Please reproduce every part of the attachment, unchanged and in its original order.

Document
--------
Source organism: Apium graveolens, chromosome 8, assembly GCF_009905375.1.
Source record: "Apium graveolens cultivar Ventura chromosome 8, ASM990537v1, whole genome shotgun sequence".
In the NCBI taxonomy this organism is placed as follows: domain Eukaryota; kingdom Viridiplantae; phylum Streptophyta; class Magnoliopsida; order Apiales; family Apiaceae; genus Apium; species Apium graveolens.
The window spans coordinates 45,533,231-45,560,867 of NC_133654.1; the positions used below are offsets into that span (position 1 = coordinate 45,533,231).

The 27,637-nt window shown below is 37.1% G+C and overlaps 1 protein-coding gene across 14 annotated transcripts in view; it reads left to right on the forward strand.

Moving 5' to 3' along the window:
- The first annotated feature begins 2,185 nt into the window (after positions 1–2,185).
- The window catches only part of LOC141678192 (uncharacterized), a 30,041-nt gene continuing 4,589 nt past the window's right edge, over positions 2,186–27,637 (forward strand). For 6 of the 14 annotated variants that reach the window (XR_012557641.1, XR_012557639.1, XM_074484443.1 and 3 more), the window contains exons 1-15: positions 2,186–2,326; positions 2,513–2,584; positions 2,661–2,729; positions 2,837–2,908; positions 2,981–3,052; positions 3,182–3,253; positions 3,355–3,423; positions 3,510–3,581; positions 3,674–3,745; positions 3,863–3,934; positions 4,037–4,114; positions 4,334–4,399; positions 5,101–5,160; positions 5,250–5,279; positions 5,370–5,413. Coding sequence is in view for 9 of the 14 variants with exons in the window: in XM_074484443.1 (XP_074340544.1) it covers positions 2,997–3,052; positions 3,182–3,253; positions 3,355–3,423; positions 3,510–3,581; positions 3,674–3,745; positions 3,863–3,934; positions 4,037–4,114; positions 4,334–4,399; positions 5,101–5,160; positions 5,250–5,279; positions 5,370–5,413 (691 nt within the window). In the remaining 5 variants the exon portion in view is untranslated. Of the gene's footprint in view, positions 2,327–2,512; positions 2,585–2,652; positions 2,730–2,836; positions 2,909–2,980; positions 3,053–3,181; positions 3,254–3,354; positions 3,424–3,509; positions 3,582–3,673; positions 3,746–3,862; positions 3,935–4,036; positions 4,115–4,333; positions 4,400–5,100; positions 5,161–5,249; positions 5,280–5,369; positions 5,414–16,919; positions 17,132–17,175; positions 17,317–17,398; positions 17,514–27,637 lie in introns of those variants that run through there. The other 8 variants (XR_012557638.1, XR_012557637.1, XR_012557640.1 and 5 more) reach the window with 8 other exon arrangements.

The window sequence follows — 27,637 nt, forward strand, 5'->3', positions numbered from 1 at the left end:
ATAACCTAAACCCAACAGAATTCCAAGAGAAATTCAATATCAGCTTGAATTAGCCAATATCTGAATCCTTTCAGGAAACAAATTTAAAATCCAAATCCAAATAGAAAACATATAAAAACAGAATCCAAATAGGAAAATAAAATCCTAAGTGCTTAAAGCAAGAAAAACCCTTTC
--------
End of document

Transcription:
Source organism: Apium graveolens, chromosome 8, assembly GCF_009905375.1.
Source record: "Apium graveolens cultivar Ventura chromosome 8, ASM990537v1, whole genome shotgun sequence".
In the NCBI taxonomy this organism is placed as follows: domain Eukaryota; kingdom Viridiplantae; phylum Streptophyta; class Magnoliopsida; order Apiales; family Apiaceae; genus Apium; species Apium graveolens.
The window spans coordinates 45,533,231-45,560,867 of NC_133654.1; the positions used below are offsets into that span (position 1 = coordinate 45,533,231).

The 27,637-nt window shown below is 37.1% G+C and overlaps 1 protein-coding gene across 14 annotated transcripts in view; it reads left to right on the forward strand.

Moving 5' to 3' along the window:
- The first annotated feature begins 2,185 nt into the window (after positions 1–2,185).
- The window catches only part of LOC141678192 (uncharacterized), a 30,041-nt gene continuing 4,589 nt past the window's right edge, over positions 2,186–27,637 (forward strand). For 6 of the 14 annotated variants that reach the window (XR_012557641.1, XR_012557639.1, XM_074484443.1 and 3 more), the window contains exons 1-15: positions 2,186–2,326; positions 2,513–2,584; positions 2,661–2,729; positions 2,837–2,908; positions 2,981–3,052; positions 3,182–3,253; positions 3,355–3,423; positions 3,510–3,581; positions 3,674–3,745; positions 3,863–3,934; positions 4,037–4,114; positions 4,334–4,399; positions 5,101–5,160; positions 5,250–5,279; positions 5,370–5,413. Coding sequence is in view for 9 of the 14 variants with exons in the window: in XM_074484443.1 (XP_074340544.1) it covers positions 2,997–3,052; positions 3,182–3,253; positions 3,355–3,423; positions 3,510–3,581; positions 3,674–3,745; positions 3,863–3,934; positions 4,037–4,114; positions 4,334–4,399; positions 5,101–5,160; positions 5,250–5,279; positions 5,370–5,413 (691 nt within the window). In the remaining 5 variants the exon portion in view is untranslated. Of the gene's footprint in view, positions 2,327–2,512; positions 2,585–2,652; positions 2,730–2,836; positions 2,909–2,980; positions 3,053–3,181; positions 3,254–3,354; positions 3,424–3,509; positions 3,582–3,673; positions 3,746–3,862; positions 3,935–4,036; positions 4,115–4,333; positions 4,400–5,100; positions 5,161–5,249; positions 5,280–5,369; positions 5,414–16,919; positions 17,132–17,175; positions 17,317–17,398; positions 17,514–27,637 lie in introns of those variants that run through there. The other 8 variants (XR_012557638.1, XR_012557637.1, XR_012557640.1 and 5 more) reach the window with 8 other exon arrangements.

The window sequence follows — 27,637 nt, forward strand, 5'->3', positions numbered from 1 at the left end:
ATAACCTAAACCCAACAGAATTCCAAGAGAAATTCAATATCAGCTTGAATTAGCCAATATCTGAATCCTTTCAGGAAACAAATTTAAAATCCAAATCCAAATAGAAAACATATAAAAACAGAATCCAAATAGGAAAATAAAATCCTAAGTGCTTAAAGCAAGAAAAACCCTTTC